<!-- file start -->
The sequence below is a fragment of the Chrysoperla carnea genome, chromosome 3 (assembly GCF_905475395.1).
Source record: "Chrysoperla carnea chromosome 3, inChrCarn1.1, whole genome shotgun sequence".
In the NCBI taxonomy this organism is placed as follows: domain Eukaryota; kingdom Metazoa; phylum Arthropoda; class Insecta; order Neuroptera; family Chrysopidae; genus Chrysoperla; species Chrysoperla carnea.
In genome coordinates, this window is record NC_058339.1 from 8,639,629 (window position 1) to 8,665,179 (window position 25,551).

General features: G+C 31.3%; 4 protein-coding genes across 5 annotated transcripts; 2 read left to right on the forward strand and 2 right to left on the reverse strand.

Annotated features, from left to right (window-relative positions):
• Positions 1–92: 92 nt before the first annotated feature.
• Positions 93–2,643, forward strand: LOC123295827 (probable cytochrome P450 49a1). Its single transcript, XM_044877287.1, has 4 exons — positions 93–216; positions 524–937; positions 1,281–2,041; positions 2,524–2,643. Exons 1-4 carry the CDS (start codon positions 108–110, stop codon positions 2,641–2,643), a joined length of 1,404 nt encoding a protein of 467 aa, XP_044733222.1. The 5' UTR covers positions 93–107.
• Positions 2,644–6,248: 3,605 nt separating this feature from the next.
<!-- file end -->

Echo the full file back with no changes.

The sequence below is a fragment of the Chrysoperla carnea genome, chromosome 3 (assembly GCF_905475395.1).
Source record: "Chrysoperla carnea chromosome 3, inChrCarn1.1, whole genome shotgun sequence".
In the NCBI taxonomy this organism is placed as follows: domain Eukaryota; kingdom Metazoa; phylum Arthropoda; class Insecta; order Neuroptera; family Chrysopidae; genus Chrysoperla; species Chrysoperla carnea.
In genome coordinates, this window is record NC_058339.1 from 8,639,629 (window position 1) to 8,665,179 (window position 25,551).

General features: G+C 31.3%; 4 protein-coding genes across 5 annotated transcripts; 2 read left to right on the forward strand and 2 right to left on the reverse strand.

Annotated features, from left to right (window-relative positions):
• Positions 1–92: 92 nt before the first annotated feature.
• Positions 93–2,643, forward strand: LOC123295827 (probable cytochrome P450 49a1). Its single transcript, XM_044877287.1, has 4 exons — positions 93–216; positions 524–937; positions 1,281–2,041; positions 2,524–2,643. Exons 1-4 carry the CDS (start codon positions 108–110, stop codon positions 2,641–2,643), a joined length of 1,404 nt encoding a protein of 467 aa, XP_044733222.1. The 5' UTR covers positions 93–107.
• Positions 2,644–6,248: 3,605 nt separating this feature from the next.